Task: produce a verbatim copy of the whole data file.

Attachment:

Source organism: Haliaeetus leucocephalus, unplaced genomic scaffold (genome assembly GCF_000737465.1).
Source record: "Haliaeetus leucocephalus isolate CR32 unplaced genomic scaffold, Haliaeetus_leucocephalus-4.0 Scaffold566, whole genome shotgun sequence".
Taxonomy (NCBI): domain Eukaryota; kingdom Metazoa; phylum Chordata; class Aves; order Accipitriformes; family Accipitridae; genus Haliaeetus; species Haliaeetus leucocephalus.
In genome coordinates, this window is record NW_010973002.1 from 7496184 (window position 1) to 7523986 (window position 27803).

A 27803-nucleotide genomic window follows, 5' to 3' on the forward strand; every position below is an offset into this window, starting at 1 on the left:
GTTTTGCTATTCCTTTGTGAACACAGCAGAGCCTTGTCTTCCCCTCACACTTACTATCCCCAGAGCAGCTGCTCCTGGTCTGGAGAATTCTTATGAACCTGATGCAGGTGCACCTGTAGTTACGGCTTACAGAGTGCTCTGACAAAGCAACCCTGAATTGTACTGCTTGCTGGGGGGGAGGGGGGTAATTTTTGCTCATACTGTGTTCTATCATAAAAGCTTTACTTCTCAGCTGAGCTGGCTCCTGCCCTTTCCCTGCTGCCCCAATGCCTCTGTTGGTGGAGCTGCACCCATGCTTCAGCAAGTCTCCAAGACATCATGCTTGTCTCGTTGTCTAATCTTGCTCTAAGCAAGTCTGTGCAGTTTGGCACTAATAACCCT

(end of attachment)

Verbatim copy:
Source organism: Haliaeetus leucocephalus, unplaced genomic scaffold (genome assembly GCF_000737465.1).
Source record: "Haliaeetus leucocephalus isolate CR32 unplaced genomic scaffold, Haliaeetus_leucocephalus-4.0 Scaffold566, whole genome shotgun sequence".
Taxonomy (NCBI): domain Eukaryota; kingdom Metazoa; phylum Chordata; class Aves; order Accipitriformes; family Accipitridae; genus Haliaeetus; species Haliaeetus leucocephalus.
In genome coordinates, this window is record NW_010973002.1 from 7496184 (window position 1) to 7523986 (window position 27803).

A 27803-nucleotide genomic window follows, 5' to 3' on the forward strand; every position below is an offset into this window, starting at 1 on the left:
GTTTTGCTATTCCTTTGTGAACACAGCAGAGCCTTGTCTTCCCCTCACACTTACTATCCCCAGAGCAGCTGCTCCTGGTCTGGAGAATTCTTATGAACCTGATGCAGGTGCACCTGTAGTTACGGCTTACAGAGTGCTCTGACAAAGCAACCCTGAATTGTACTGCTTGCTGGGGGGGAGGGGGGTAATTTTTGCTCATACTGTGTTCTATCATAAAAGCTTTACTTCTCAGCTGAGCTGGCTCCTGCCCTTTCCCTGCTGCCCCAATGCCTCTGTTGGTGGAGCTGCACCCATGCTTCAGCAAGTCTCCAAGACATCATGCTTGTCTCGTTGTCTAATCTTGCTCTAAGCAAGTCTGTGCAGTTTGGCACTAATAACCCT